The two left Wellington a few months later and drove to Christchurch in the van Al bought from A&S. Still planning to travel, they were injected and passported for the hippie trail to London before fate took hold. Al met a man with a plan. John O’Brien, who had worked for Phil Warren and Trevor Spitz and whom Al knew already, talked to him about opening a junk shop without needing capital.
“You’d drop posters in people’s letterboxes that say, ‘We’ll take away your unwanted things, clean out your garage, recycle, blah blah blah, and if you want us to do that, put this poster in your window and say yes.’ ”
A few months later they were ready to set up shop. They leased an old house in a prime location on the Papanui Road/Bealey Avene corner opposite the Carlton Hotel, put up a “Junkit” sign to match their catchphrase – “Don’t Dump It, Junkit” – and dressed the shop with items from their rounds. It was late 1976.
Through the shop his circle of friends was widening. It included innovative mechanical engineer John Britten and musicians Leigh Perry and Ian Whitehead. Al and these two were joined by a drummer and bass player, and this unit became Vapour and the Trails. Their first gig was at a two-night fashion parade organised by Britten, who had designed the wedding dress for the finale.
“The first night it went for so long that we didn’t get to play. We were bummed out, because we were hyped up for it and our eight songs were ready to go. But we played the next night, everyone went nuts and we had to do the whole set again. I had probably the most electric time I’ve ever had in my life.”
As they added more punk material, their decibel levels were rising. Noise complaints led to them vacating their Arts Centre practice room, so they sourced their own, a large, open floor above a leather shop and burger bar on Mollett Street. They furnished it from Junkit, built a stage and by August 1977 it was good to go. The name Mollett St stuck (instead of a mooted Club de Rox) and although they initially planned it as a private club it became the venue with its punk attitude, party atmosphere, $1 entry, and people lining up to perform.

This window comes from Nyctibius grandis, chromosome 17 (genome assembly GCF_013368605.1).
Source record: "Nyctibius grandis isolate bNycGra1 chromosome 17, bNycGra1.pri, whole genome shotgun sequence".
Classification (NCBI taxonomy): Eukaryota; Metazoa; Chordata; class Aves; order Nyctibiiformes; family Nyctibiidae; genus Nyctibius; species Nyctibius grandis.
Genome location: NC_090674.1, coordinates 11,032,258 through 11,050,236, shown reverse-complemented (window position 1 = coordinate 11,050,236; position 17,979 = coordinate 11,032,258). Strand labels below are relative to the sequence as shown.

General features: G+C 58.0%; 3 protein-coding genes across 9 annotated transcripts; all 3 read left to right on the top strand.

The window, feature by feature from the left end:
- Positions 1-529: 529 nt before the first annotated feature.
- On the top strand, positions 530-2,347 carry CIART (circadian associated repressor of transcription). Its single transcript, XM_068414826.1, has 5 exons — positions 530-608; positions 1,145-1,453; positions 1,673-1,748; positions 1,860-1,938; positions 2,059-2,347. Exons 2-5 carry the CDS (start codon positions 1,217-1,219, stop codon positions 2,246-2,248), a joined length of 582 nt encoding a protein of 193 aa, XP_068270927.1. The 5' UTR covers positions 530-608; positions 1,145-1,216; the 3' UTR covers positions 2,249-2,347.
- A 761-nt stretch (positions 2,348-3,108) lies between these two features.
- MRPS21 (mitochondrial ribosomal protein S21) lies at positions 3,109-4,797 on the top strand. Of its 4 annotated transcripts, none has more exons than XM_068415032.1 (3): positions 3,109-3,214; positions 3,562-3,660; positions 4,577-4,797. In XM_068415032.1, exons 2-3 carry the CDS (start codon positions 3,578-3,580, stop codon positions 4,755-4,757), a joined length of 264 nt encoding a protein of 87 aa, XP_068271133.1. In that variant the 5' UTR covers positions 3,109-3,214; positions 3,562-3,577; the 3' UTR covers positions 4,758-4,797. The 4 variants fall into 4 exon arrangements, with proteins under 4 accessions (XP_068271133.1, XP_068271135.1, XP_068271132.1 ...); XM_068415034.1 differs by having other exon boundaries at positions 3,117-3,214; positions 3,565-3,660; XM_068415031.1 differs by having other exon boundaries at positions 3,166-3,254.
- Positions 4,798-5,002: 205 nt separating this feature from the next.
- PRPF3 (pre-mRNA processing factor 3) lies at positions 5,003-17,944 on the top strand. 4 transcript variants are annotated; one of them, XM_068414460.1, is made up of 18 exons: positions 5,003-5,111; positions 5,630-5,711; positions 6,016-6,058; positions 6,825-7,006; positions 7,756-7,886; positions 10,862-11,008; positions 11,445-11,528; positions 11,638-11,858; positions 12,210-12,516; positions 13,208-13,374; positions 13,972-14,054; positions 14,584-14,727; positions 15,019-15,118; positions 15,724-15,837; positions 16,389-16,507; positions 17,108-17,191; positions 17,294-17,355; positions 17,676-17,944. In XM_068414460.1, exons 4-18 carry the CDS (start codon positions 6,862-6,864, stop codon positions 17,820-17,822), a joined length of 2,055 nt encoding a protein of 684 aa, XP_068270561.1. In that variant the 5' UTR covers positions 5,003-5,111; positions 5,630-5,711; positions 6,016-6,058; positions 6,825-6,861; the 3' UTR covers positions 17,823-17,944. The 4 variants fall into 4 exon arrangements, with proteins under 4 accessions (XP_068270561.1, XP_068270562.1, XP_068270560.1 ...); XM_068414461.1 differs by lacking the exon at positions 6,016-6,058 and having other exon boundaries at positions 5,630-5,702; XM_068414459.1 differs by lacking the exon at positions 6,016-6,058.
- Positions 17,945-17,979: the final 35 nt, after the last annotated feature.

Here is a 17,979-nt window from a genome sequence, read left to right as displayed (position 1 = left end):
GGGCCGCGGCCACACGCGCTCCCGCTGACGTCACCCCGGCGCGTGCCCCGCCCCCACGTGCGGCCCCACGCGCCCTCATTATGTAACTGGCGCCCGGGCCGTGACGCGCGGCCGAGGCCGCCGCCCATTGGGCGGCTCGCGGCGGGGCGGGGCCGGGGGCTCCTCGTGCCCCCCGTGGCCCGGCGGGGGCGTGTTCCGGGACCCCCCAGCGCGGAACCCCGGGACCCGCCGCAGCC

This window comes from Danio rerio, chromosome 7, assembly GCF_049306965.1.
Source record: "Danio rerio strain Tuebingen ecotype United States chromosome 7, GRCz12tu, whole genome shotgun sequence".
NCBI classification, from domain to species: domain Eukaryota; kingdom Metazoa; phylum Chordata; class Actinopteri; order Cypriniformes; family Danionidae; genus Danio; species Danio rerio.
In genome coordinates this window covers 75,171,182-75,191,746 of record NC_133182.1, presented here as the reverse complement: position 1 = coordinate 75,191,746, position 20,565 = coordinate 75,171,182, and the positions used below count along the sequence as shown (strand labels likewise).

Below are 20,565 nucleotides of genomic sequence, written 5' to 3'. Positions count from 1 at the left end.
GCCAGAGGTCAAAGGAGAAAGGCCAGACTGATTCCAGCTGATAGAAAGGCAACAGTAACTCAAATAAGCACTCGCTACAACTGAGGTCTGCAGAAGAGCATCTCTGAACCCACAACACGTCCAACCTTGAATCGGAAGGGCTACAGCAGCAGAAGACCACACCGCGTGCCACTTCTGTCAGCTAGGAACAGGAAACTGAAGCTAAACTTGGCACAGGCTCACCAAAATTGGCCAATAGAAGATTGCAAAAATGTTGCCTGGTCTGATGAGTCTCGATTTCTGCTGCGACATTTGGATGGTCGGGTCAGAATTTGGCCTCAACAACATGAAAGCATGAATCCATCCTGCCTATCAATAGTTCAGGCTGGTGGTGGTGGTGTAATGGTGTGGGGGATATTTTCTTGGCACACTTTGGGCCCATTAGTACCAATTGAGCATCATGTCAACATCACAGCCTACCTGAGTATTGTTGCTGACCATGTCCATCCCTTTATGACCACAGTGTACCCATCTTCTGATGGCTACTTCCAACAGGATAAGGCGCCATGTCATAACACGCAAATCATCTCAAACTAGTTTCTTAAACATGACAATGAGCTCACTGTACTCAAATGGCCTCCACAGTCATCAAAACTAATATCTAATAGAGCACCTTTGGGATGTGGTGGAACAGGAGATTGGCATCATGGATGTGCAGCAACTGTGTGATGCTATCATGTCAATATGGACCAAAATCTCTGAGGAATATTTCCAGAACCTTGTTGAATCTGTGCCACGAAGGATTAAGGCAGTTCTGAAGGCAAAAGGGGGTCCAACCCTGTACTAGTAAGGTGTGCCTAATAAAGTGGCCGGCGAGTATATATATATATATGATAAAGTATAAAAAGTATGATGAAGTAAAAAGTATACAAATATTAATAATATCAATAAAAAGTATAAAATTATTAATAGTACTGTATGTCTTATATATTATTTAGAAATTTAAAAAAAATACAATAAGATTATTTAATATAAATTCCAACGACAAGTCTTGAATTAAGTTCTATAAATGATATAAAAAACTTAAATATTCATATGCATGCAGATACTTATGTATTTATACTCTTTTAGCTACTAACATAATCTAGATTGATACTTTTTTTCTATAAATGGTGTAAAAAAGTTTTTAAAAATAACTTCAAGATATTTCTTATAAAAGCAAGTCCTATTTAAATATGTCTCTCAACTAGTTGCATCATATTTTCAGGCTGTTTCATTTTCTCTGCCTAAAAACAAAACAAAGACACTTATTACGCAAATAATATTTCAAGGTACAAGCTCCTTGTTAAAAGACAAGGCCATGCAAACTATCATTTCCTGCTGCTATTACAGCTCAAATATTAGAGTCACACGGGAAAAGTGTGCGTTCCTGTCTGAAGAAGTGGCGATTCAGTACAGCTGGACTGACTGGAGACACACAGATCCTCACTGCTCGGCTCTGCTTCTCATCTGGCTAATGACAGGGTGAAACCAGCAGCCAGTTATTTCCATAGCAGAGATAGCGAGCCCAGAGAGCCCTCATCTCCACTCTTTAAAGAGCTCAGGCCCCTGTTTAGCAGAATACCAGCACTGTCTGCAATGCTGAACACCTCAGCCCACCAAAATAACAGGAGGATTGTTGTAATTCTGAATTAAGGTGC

Mollett Street became the venue with its punk attitude, party atmosphere, $1 entry, and people lining up to perform.
When it closed 18 months later and the Trails needed a gig, they approached the Gladstone on Durham Street, auditioned, got the gig, and attracted 1100 on the first weekend and 1300 the second. In a canny move, Al arranged to do the bookings for when they were away touring. By now, after selling his share of the shop, he had moved into an old cottage in Lyttelton and was living with Brigid Brock, former wife of Warwick Brock from the Band of Hope Jug Band. Artist Bill Hammond, Band of Hope percussionist, lived next door. As well as painting, Hammond was playing his old drumkit, and with Al on his battered guitar and muso friends turning up to jam they had the genesis of Old Denis.
This band was named after OD logos they kept seeing around town. “Bill said, ‘There you go, we’ll call ourselves OD’ and I said, ‘What’s OD mean?’, and he said, ‘Old Denis’. That night we wrote a song called ‘Dirty Old Denis’ and recorded it with Simon [Morris], who was down doing a TV course. He started playing bass for us, so the band could be just me and Bill or sometimes six people, and we were playing down at the British [Lyttelton’s historic, colourful portside pub].”
Al was still itching to go overseas and in 1981 headed to Los Angeles with no particular plans except to experience the music scene. He returned the same year, keen to form a band reflecting what he’d heard: “Kid Creole and the Coconuts, Grandmaster Flash, the Blasters, LA soul, R&B and stuff out of New York. And heaps of people in LA were Van Morrison and Bruce Springsteen-influenced.”